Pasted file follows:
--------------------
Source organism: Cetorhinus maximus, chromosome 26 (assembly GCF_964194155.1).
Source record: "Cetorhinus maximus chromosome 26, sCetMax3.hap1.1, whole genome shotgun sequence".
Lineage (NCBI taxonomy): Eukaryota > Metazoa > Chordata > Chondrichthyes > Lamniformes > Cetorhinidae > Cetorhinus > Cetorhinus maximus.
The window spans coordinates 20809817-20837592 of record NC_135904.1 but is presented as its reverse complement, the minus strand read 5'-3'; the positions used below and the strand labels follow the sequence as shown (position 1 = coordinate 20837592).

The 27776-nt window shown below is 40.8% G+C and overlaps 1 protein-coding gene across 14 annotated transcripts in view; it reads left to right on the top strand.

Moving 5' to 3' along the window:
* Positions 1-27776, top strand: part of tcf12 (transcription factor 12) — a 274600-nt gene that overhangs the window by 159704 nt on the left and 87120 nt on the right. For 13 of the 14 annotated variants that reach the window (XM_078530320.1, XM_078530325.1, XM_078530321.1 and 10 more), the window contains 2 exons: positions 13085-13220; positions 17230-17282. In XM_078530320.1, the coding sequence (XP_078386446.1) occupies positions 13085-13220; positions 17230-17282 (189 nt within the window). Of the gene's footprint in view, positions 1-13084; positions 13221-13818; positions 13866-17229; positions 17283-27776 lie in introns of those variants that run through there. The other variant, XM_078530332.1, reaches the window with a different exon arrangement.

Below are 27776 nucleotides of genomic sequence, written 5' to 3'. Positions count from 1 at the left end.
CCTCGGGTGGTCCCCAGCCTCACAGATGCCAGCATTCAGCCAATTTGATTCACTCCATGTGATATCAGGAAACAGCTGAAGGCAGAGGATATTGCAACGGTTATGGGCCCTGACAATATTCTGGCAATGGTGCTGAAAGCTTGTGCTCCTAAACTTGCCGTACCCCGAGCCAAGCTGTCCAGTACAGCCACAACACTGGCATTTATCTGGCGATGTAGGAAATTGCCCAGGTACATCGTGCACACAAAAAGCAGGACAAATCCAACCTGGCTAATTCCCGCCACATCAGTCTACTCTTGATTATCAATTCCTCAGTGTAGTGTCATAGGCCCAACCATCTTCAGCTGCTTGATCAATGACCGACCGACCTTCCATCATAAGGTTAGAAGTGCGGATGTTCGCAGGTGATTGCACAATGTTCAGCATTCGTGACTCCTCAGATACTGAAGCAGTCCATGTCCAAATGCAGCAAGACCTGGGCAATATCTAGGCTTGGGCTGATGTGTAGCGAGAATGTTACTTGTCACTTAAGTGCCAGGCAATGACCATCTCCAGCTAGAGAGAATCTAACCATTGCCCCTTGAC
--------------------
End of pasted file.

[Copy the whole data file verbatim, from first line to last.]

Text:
Source organism: Cetorhinus maximus, chromosome 26 (assembly GCF_964194155.1).
Source record: "Cetorhinus maximus chromosome 26, sCetMax3.hap1.1, whole genome shotgun sequence".
Lineage (NCBI taxonomy): Eukaryota > Metazoa > Chordata > Chondrichthyes > Lamniformes > Cetorhinidae > Cetorhinus > Cetorhinus maximus.
The window spans coordinates 20809817-20837592 of record NC_135904.1 but is presented as its reverse complement, the minus strand read 5'-3'; the positions used below and the strand labels follow the sequence as shown (position 1 = coordinate 20837592).

The 27776-nt window shown below is 40.8% G+C and overlaps 1 protein-coding gene across 14 annotated transcripts in view; it reads left to right on the top strand.

Moving 5' to 3' along the window:
* Positions 1-27776, top strand: part of tcf12 (transcription factor 12) — a 274600-nt gene that overhangs the window by 159704 nt on the left and 87120 nt on the right. For 13 of the 14 annotated variants that reach the window (XM_078530320.1, XM_078530325.1, XM_078530321.1 and 10 more), the window contains 2 exons: positions 13085-13220; positions 17230-17282. In XM_078530320.1, the coding sequence (XP_078386446.1) occupies positions 13085-13220; positions 17230-17282 (189 nt within the window). Of the gene's footprint in view, positions 1-13084; positions 13221-13818; positions 13866-17229; positions 17283-27776 lie in introns of those variants that run through there. The other variant, XM_078530332.1, reaches the window with a different exon arrangement.

Below are 27776 nucleotides of genomic sequence, written 5' to 3'. Positions count from 1 at the left end.
CCTCGGGTGGTCCCCAGCCTCACAGATGCCAGCATTCAGCCAATTTGATTCACTCCATGTGATATCAGGAAACAGCTGAAGGCAGAGGATATTGCAACGGTTATGGGCCCTGACAATATTCTGGCAATGGTGCTGAAAGCTTGTGCTCCTAAACTTGCCGTACCCCGAGCCAAGCTGTCCAGTACAGCCACAACACTGGCATTTATCTGGCGATGTAGGAAATTGCCCAGGTACATCGTGCACACAAAAAGCAGGACAAATCCAACCTGGCTAATTCCCGCCACATCAGTCTACTCTTGATTATCAATTCCTCAGTGTAGTGTCATAGGCCCAACCATCTTCAGCTGCTTGATCAATGACCGACCGACCTTCCATCATAAGGTTAGAAGTGCGGATGTTCGCAGGTGATTGCACAATGTTCAGCATTCGTGACTCCTCAGATACTGAAGCAGTCCATGTCCAAATGCAGCAAGACCTGGGCAATATCTAGGCTTGGGCTGATGTGTAGCGAGAATGTTACTTGTCACTTAAGTGCCAGGCAATGACCATCTCCAGCTAGAGAGAATCTAACCATTGCCCCTTGAC